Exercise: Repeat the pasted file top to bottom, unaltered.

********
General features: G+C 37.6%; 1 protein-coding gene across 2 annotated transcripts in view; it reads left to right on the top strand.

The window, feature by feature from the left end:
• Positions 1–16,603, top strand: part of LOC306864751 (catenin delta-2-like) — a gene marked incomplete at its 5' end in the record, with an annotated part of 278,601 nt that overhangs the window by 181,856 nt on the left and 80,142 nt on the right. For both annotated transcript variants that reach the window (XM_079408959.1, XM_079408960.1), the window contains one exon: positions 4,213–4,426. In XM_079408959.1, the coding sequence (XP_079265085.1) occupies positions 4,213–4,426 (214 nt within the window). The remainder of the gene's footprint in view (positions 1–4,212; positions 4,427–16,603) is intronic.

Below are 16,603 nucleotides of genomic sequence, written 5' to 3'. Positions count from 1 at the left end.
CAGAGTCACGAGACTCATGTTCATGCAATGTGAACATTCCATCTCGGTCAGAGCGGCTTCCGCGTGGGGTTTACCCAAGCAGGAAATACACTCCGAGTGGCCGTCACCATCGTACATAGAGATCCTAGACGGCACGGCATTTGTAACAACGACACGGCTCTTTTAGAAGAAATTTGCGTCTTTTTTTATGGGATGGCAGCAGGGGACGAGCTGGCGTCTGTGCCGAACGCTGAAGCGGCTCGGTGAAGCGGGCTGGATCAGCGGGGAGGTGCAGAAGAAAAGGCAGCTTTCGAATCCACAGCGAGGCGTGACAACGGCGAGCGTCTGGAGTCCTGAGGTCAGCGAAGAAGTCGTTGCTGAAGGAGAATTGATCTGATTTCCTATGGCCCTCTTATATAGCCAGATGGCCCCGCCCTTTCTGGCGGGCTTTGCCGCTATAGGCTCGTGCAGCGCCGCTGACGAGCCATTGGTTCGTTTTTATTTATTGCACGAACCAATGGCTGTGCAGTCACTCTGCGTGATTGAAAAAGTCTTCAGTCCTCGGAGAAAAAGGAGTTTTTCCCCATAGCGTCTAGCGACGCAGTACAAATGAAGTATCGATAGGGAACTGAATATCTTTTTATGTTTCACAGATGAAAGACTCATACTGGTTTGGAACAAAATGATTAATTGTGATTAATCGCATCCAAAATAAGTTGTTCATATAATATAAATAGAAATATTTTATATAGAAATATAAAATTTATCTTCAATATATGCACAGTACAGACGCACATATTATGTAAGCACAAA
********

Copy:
General features: G+C 37.6%; 1 protein-coding gene across 2 annotated transcripts in view; it reads left to right on the top strand.

The window, feature by feature from the left end:
• Positions 1–16,603, top strand: part of LOC306864751 (catenin delta-2-like) — a gene marked incomplete at its 5' end in the record, with an annotated part of 278,601 nt that overhangs the window by 181,856 nt on the left and 80,142 nt on the right. For both annotated transcript variants that reach the window (XM_079408959.1, XM_079408960.1), the window contains one exon: positions 4,213–4,426. In XM_079408959.1, the coding sequence (XP_079265085.1) occupies positions 4,213–4,426 (214 nt within the window). The remainder of the gene's footprint in view (positions 1–4,212; positions 4,427–16,603) is intronic.

Below are 16,603 nucleotides of genomic sequence, written 5' to 3'. Positions count from 1 at the left end.
CAGAGTCACGAGACTCATGTTCATGCAATGTGAACATTCCATCTCGGTCAGAGCGGCTTCCGCGTGGGGTTTACCCAAGCAGGAAATACACTCCGAGTGGCCGTCACCATCGTACATAGAGATCCTAGACGGCACGGCATTTGTAACAACGACACGGCTCTTTTAGAAGAAATTTGCGTCTTTTTTTATGGGATGGCAGCAGGGGACGAGCTGGCGTCTGTGCCGAACGCTGAAGCGGCTCGGTGAAGCGGGCTGGATCAGCGGGGAGGTGCAGAAGAAAAGGCAGCTTTCGAATCCACAGCGAGGCGTGACAACGGCGAGCGTCTGGAGTCCTGAGGTCAGCGAAGAAGTCGTTGCTGAAGGAGAATTGATCTGATTTCCTATGGCCCTCTTATATAGCCAGATGGCCCCGCCCTTTCTGGCGGGCTTTGCCGCTATAGGCTCGTGCAGCGCCGCTGACGAGCCATTGGTTCGTTTTTATTTATTGCACGAACCAATGGCTGTGCAGTCACTCTGCGTGATTGAAAAAGTCTTCAGTCCTCGGAGAAAAAGGAGTTTTTCCCCATAGCGTCTAGCGACGCAGTACAAATGAAGTATCGATAGGGAACTGAATATCTTTTTATGTTTCACAGATGAAAGACTCATACTGGTTTGGAACAAAATGATTAATTGTGATTAATCGCATCCAAAATAAGTTGTTCATATAATATAAATAGAAATATTTTATATAGAAATATAAAATTTATCTTCAATATATGCACAGTACAGACGCACATATTATGTAAGCACAAA